Obesity Susceptibility Genes Food Intake and Energy Expenditure

The identification of the novel obesity susceptibility loci has instigated new studies exploring through which arm of the energy balance, i.e. food intake or energy expenditure, these loci lead to obesity.

In particular for the FTO locus, which was discovered as the first obesity susceptibility locus, new insights have begun to accumulate. Some studies have provided evidence for a role of the FTO locus in food intake. For example, two studies in a total of >8000 British children consistently showed that the BMI-increasing allele of the FTO locus was associated with increased energy intake, independent of body size (Cecil et al, 2008; Timpson et al, 2008). A third study in 3337 children showed that homozygotes for the FTO risk allele had a significantly reduced satiety responsiveness score (Wardle et al, 2008). This observation was confirmed in a smaller study of 131 children with careful registration of the children's consumption of palatable food presented after having eaten a meal (Wardle et al, 2009). Homozygotes for the BMI-lowering FTO-allele ate significantly less than the heterozygotes or homozygotes of the BMI-increasing allele, suggesting that those with BMI-lowering allele are protected against overeating by promoting responsiveness to internal satiety signals (Wardle et al, 2009). However, not all studies have been able to support a role for the FTO locus in energy intake (Bauer et al, 2009; Hakanen et al, 2009; Johnson et al, 2009). While data from /to-deficient mice have suggested that /to might induce obesity through an effect on energy expenditure (Fischer et al, 2009), there is no evidence to support such role in humans (Berentzen et al, 2008; Cecil et al, 2008; Goossens et al, 2009; Hakanen et al, 2009; Haupt et al, 2009; Rampersaud et al, 2008; Speakman et al, 2008; Wardle et al, 2008).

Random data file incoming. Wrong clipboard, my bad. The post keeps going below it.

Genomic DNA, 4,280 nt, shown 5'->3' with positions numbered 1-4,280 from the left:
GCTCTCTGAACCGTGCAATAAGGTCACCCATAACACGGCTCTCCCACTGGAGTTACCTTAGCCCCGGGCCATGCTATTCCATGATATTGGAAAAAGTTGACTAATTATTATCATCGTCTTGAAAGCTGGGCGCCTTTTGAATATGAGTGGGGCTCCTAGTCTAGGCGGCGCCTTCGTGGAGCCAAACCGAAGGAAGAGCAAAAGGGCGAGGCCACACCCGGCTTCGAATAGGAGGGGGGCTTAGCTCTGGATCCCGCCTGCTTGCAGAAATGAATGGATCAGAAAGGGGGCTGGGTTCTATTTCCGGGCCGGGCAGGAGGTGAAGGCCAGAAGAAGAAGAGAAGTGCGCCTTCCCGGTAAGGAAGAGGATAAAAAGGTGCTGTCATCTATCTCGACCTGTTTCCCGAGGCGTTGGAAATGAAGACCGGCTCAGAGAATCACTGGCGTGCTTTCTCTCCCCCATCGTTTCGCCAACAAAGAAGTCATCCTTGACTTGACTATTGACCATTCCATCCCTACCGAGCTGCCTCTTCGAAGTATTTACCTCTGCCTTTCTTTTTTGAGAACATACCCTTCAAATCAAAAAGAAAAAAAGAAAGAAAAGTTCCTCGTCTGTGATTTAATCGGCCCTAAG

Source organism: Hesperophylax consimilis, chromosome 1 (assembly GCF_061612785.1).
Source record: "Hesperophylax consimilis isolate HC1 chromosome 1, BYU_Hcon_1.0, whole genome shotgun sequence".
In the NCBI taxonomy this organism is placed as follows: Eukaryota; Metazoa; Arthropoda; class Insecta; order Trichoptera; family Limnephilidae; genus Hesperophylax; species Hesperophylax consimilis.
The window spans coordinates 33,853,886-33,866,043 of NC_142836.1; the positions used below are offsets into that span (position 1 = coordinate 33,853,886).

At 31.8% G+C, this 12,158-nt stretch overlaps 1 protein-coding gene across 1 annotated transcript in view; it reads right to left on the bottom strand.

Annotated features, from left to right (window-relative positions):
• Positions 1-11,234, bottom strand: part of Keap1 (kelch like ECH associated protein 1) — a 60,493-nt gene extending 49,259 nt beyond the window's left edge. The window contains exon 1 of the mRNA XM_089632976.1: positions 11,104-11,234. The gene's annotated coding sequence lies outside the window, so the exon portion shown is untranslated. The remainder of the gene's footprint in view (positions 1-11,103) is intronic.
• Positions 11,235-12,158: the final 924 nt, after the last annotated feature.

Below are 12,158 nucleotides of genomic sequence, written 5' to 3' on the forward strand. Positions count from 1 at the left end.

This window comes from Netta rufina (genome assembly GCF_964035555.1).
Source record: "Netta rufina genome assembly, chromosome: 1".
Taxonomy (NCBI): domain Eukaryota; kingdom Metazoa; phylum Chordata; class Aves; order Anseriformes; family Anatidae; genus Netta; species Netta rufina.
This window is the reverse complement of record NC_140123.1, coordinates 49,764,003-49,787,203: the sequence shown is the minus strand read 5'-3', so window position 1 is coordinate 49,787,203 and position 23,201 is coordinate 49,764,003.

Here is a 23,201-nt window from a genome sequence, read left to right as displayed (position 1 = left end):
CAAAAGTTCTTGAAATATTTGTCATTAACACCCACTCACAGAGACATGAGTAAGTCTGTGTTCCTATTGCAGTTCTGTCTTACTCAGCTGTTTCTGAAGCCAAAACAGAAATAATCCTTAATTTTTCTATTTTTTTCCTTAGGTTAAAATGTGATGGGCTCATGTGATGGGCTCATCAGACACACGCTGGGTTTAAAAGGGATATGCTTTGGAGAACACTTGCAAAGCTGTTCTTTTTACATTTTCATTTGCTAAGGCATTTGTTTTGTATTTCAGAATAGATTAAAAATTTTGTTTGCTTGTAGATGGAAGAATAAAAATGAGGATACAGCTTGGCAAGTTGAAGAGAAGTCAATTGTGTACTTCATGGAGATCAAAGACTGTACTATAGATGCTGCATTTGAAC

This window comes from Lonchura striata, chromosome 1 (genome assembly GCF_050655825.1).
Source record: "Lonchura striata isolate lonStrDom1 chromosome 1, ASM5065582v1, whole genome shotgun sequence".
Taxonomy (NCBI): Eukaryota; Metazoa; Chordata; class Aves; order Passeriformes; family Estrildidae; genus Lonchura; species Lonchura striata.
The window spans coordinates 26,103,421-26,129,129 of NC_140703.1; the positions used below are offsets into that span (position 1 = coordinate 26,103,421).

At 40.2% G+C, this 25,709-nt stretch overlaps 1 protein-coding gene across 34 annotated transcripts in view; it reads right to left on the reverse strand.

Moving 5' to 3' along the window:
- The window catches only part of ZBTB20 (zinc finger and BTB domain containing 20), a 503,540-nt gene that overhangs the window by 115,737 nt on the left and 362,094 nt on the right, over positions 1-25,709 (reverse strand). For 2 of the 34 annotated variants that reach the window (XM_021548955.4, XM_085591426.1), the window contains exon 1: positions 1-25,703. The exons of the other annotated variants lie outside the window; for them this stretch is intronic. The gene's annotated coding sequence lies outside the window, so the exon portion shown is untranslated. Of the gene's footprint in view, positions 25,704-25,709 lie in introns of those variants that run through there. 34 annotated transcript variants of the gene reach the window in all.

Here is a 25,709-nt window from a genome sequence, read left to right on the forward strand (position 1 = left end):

For the locus identified in the second wave on genome-wide association studies (Chambers et al, 2008; Loos et al, 2008), the MC4R gene is the nearest and most obvious candidate gene. Mutations in the MC4R gene are known to result in extreme obesity through hyperphagia (Farooqi et al, 2003). However, it is still unclear whether the near MC4R locus indeed reflects the functions of MC4R. A few studies, which were performed even before the genome-wide association era, have examined the potential role of genetic variation near MC4R gene in contributing to the physical activity energy expenditure based on evidence from studies of Mc4r knockout mice (Butler et al, 2001; Ste Marie et al, 2000). A study in 669 individuals showed that homozygotes for a variant located downstream of the MC4R gene had the lowest moderate-to-strenuous activity scores (p= 0.005) and the highest inactivity scores (Loos et al, 2005). The same locus was found to be linked to physical activity levels in a genome-wide linkage study in 1030 siblings from 319 Hispanic families (Cai et al, 2006).

Little is known about the more recently discovered loci and genes. The neuron-specific over-expression of SH2B1 has been shown to be protective against high-fat diet-induced obesity in mice (Ren et al, 2007), whereas the BDNF variant has been shown to be associated with eating behaviour in humans (Bauer et al, 2009; Shugart et al, 2009). A recent study in 1700 Dutch women (Bauer et al, 2009) examined the majority of the newly discovered obesity loci found that the SH2B1, KCTD15, MTCH2, NEGR1, and BDNF loci were associated with dietary macronutrient intake.

Although the above-mentioned studies provide some first evidence of association with energy intake and expenditure, replication of these observations in larger cohorts will be required to confirm the reported findings.

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